The development of lung cancer is the culmination of multistep carcinogenesis. Genetic damage caused by chronic exposure to carcinogens, such as those in cigarette smoke, is the driving force behind the multistep process. Evidence of genetic damage is the association of cigarette smoking with the formation of the DNA adducts in human lung tissue. A strong link between tobacco smoke and lung carcinogenesis has been established by molecular data.[17,18]
Secondhand tobacco smoke
Secondhand tobacco smoke is also an established cause of lung cancer. Secondhand smoke has the same components as inhaled mainstream smoke, though in lower absolute concentrations, between 1% and 10% depending on the constituent. Carcinogenic compounds in tobacco smoke include the polycyclic aromatic hydrocarbons (PAHs), including the classical carcinogen benzo[a]pyrene and the nicotine-derived tobacco-specific nitrosamine, 4-(methylnitrosamino)-1-(3-pyridyl)-1-butanone (NNK). Elevated biomarkers of tobacco exposure, including urinary cotinine, urinary NNK metabolites, and carcinogen-protein adducts, are seen in those who are exposed to secondhand cigarette smoke.[20,21,22]
A positive family history of lung cancer is a risk factor for lung cancer. The results of a meta-analysis of epidemiologic studies indicated that those with a positive family history of lung cancer were at approximately twice the risk of lung cancer compared with those with no affected relatives. Cigarette smoking behavior tends to run in families and family members are exposed to secondhand smoke, so the extent to which measured family history represents a genetic predisposition to lung cancer independent of the shared risk factor of cigarette smoking is uncertain.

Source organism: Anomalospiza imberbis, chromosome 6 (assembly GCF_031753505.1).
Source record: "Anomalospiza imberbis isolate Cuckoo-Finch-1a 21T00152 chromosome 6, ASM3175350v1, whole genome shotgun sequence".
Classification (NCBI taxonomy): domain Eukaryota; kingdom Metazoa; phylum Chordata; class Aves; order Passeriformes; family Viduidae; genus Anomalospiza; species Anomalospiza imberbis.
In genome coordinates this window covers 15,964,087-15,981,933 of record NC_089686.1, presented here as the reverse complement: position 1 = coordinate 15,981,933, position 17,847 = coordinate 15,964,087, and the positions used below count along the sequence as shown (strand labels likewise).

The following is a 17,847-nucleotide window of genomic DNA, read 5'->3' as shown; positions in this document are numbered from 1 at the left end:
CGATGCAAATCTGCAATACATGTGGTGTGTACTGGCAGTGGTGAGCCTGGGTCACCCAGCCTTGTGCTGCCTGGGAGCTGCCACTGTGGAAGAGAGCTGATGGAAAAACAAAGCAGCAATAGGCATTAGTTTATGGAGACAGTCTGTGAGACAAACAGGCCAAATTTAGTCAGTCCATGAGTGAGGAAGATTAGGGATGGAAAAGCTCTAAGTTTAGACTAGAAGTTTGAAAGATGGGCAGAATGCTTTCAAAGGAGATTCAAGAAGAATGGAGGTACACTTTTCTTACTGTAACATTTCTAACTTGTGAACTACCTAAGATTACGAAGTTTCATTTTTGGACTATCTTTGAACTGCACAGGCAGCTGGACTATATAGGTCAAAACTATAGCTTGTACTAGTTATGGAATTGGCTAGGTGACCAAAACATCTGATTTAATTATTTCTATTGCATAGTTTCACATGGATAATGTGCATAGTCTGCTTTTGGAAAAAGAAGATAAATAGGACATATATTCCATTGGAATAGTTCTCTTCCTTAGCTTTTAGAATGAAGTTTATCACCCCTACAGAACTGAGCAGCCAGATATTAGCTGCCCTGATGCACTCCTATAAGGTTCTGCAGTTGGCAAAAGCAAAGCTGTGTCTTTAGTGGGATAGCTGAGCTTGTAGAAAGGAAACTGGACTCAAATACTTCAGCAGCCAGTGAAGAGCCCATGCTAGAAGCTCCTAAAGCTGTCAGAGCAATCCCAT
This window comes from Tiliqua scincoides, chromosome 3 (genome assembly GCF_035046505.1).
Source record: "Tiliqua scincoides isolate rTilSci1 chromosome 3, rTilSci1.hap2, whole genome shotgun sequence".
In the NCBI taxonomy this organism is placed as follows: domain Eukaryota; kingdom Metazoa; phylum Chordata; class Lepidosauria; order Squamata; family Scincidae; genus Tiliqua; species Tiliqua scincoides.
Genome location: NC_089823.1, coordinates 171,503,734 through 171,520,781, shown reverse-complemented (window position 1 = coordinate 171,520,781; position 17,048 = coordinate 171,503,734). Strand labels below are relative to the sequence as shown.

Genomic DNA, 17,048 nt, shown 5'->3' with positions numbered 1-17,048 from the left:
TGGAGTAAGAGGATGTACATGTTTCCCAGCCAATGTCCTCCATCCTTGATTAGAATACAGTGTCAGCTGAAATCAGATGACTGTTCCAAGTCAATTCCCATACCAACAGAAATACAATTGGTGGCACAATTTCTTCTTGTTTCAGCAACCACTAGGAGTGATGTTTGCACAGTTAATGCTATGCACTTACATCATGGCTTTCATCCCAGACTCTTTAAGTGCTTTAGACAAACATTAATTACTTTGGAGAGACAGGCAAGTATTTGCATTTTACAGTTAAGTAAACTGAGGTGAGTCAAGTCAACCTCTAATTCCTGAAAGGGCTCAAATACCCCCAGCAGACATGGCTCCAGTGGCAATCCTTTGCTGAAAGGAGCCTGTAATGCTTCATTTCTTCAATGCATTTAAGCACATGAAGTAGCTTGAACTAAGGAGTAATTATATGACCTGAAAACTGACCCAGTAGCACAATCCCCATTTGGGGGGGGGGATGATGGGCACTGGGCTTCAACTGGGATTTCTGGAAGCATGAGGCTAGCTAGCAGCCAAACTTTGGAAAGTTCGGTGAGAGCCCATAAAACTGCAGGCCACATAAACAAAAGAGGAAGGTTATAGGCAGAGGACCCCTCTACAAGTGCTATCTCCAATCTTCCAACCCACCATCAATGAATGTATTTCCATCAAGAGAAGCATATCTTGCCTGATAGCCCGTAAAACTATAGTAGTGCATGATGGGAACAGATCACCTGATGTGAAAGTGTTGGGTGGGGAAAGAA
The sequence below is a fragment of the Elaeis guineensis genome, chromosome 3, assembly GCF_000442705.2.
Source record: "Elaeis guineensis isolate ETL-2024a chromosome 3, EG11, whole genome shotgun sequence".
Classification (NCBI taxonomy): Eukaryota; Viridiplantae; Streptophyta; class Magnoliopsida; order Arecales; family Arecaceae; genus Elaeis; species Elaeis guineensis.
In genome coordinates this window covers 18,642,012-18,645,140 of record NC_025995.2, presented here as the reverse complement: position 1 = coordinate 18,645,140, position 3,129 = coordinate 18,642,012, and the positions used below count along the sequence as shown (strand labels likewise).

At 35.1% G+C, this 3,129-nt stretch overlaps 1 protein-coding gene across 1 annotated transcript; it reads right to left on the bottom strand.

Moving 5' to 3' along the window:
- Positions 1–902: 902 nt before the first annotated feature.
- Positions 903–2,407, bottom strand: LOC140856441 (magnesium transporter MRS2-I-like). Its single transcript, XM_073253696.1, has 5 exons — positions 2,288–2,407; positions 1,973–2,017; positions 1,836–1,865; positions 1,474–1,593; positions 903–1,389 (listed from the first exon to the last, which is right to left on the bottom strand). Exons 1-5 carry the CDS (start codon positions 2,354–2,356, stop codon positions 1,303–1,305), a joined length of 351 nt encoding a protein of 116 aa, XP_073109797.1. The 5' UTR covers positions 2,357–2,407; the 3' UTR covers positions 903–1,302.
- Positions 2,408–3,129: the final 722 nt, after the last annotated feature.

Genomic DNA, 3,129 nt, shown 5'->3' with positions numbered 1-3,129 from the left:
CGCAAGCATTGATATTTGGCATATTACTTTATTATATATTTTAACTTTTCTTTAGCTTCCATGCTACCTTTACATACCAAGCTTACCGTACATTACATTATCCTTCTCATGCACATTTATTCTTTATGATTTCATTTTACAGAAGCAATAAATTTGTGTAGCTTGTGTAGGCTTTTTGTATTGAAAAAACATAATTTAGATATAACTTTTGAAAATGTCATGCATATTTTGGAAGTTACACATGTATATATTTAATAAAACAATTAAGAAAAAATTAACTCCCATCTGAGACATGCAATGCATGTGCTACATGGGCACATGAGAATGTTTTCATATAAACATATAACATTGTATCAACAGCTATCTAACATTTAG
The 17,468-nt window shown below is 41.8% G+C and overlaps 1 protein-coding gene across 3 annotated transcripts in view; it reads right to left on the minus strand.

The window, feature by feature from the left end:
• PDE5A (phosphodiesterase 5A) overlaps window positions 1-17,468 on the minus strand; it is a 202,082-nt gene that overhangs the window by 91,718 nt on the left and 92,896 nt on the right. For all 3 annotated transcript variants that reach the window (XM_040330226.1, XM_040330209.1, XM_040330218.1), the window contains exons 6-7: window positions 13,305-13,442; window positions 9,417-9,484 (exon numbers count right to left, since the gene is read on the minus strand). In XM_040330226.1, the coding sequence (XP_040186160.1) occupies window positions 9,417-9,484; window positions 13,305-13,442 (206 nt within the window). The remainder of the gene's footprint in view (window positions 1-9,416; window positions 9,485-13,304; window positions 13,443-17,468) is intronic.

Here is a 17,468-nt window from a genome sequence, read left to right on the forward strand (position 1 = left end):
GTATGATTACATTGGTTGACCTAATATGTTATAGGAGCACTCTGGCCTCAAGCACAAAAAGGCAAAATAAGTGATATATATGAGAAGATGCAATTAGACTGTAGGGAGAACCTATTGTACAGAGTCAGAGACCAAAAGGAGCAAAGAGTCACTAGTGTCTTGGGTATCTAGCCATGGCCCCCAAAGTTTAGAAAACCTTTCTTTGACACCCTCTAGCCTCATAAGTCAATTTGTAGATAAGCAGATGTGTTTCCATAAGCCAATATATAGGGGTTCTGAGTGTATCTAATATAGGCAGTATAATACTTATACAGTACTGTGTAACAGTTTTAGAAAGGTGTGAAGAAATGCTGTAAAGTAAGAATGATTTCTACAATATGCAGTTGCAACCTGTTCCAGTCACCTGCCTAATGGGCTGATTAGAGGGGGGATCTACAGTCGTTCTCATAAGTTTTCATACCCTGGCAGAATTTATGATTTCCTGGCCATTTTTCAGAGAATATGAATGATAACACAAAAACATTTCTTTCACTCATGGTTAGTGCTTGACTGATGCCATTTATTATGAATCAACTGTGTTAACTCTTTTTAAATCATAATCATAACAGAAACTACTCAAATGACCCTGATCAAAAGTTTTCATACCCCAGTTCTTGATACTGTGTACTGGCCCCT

Human immunodeficiency virus (HIV) infection
HIV infection has been observed to be statistically associated with an increased lung cancer risk; for example, the results of a meta-analysis of 13 studies indicated HIV-infected individuals had a 2.6-fold higher risk of lung cancer than non-HIV-infected individuals (standard incidence ratio = 2.6; 95% confidence interval [CI] 2.1–3.1). The clinical significance of this association remains to be elucidated, as it raises the possibility that HIV infection increases susceptibility to lung cancer, but may merely reflect the high smoking prevalence (study estimates ranged from 59% to 96%) among those infected with HIV compared with the general population (smoking prevalence approximately 20%).
Other environmental causes of lung cancer
Occupational exposures to lung carcinogens
Several environmental exposures other than tobacco smoke are causally associated with lung cancer, but the proportion of the lung cancer burden due to these exposures is small compared with cigarette smoking. Many lung carcinogens have been identified in studies of high occupational exposures. Considered in total, occupational exposures have been estimated to account for approximately 10% of lung cancers. These carcinogens include asbestos, radon, tar and soot (source of PAHs), arsenic, chromium, and nickel. For many of these workplace carcinogens, cigarette smoking interacts synergistically to increase the risk. In developed countries, workplace exposures to these agents have largely been controlled.